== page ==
A letter from 34 Brazilian environmental organizations addressed to the European Union called for more effective legislation banning imports from countries involved in deforestation. On Thursday EU ministers are scheduled to meet in Brussels to discuss a proposal banning the purchase of products that fuel deforestation, such as soy, beef, palm oil, cocoa, and coffee.
The environmental groups say that the draft proposal is necessary and positive, but needs improvements to effectively combat deforestation in exporting countries such as Brazil, home to 60% of the Amazon rainforest and leading exporter of commodities.
Deforestation and conversion of natural ecosystems must be eradicated if humanity is to stand a chance of stabilizing global warming, said the letter, signed by groups including the World Wildlife Fund (WWF) Brazil office, the Climate Observatory and The Nature Conservancy.
The groups argue the draft bill, presented in November 2021, defines forests too narrowly. It excludes the majority of several key ecosystems in Brazil, including the Pantanal wetlands, the Cerrado savannah and the Pampa lowlands, they said.
They also urged EU officials to add more products to the controlled list, such as cotton, corn and canned meat, and to ensure due diligence measures apply to entire farms, not just part of them.
Another point called for firm assurances referred to human rights, particularly to ensure that agribusiness does not push indigenous peoples from their lands.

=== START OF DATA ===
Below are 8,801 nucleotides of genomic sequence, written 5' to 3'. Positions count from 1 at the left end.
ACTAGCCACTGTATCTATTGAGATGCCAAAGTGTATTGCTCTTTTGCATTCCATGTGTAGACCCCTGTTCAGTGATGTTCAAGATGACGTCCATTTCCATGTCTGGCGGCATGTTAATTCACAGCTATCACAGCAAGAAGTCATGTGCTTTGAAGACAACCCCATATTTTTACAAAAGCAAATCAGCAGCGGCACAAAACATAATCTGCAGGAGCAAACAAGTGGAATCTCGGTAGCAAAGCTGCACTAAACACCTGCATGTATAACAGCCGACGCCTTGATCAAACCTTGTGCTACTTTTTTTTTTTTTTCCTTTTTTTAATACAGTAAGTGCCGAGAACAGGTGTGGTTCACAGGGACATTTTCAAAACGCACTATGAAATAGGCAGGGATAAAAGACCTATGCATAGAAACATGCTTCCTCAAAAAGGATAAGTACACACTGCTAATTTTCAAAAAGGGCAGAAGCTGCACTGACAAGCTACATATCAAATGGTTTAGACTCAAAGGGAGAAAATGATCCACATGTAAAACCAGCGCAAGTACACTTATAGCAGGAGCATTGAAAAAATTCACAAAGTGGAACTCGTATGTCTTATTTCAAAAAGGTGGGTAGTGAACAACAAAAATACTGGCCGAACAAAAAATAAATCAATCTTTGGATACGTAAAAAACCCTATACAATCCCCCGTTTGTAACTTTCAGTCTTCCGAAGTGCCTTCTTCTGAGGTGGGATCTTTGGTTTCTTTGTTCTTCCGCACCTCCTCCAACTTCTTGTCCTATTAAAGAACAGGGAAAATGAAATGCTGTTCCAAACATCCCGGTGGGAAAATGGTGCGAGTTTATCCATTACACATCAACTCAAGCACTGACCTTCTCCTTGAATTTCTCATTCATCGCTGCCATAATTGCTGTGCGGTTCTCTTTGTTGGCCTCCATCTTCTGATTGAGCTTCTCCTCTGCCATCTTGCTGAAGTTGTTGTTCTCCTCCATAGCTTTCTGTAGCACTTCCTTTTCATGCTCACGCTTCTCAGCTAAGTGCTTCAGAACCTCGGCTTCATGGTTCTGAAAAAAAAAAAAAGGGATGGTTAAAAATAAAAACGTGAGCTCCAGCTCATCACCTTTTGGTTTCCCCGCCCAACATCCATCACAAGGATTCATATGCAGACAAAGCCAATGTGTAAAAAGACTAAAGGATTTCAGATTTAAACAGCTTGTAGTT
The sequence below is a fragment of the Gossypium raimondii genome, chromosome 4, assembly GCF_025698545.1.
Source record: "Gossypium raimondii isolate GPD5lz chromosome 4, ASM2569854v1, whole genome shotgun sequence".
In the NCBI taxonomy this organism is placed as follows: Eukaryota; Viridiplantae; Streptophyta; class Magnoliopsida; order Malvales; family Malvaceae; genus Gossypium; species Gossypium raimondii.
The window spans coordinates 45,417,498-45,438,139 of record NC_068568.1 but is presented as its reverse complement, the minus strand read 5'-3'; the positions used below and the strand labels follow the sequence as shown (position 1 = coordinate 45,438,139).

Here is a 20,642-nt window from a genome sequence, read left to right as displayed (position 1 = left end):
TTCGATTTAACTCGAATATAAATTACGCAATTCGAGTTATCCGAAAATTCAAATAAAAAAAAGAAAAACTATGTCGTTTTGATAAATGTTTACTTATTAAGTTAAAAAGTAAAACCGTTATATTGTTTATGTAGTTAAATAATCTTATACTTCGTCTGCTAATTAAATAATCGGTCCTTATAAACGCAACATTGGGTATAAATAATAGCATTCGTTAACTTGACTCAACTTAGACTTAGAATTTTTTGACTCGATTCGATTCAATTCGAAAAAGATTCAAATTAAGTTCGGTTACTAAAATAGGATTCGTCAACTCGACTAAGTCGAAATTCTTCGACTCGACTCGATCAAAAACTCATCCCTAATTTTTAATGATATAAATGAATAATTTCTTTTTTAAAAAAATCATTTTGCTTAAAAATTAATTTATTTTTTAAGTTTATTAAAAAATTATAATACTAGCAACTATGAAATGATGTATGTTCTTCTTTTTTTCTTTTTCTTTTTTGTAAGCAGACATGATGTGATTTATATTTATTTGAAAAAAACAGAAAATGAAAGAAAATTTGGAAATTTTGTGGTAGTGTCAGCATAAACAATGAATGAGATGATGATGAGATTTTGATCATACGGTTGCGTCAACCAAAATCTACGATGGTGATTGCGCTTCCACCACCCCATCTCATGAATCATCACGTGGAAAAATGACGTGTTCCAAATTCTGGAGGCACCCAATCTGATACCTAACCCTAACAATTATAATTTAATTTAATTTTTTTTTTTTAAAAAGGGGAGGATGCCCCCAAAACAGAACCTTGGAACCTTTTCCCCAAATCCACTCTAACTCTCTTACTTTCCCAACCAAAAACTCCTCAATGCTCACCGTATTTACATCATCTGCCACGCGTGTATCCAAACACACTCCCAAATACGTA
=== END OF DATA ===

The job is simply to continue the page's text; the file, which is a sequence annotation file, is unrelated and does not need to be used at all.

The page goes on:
The EU is among the first to draft such legislation since 141 countries signed the so-called Glasgow Declaration, a pledge to halt and reverse deforestation by 2030.
Brazil was among the signatories to the voluntary pledge, launched at the UN climate summit in November 2021. But deforestation has surged in the country in recent years, notably under President Jair Bolsonaro.
Furthermore the Bolsonaro administration recently proposed lifting a ban on mining in indigenous territories in the Amazon to offset potential fertilizer shortages because of the Russia-Ukraine conflict.
”Minerals extraction in indigenous territories (something vehemently opposed by those local communities and environmentalists), was necessary to avoid dependence on imported products, particularly with the Russia/Ukraine war and the shortage of potassium at sky rocket prices, argued Bolsonaro.
Agriculture powerhouse Brazil imports more than 80% of the fertilizers it uses, and when it comes to those containing potassium, that figure rises to 96%, according to the agriculture ministry. Close to 20% of fertilizers come from Russia.
Our food security and agribusiness require Executive and Legislative measures so that we don't depend externally on something we have in abundance,” said Bolsonaro. Extraction of minerals in indigenous territories in the Amazon, is currently banned by law.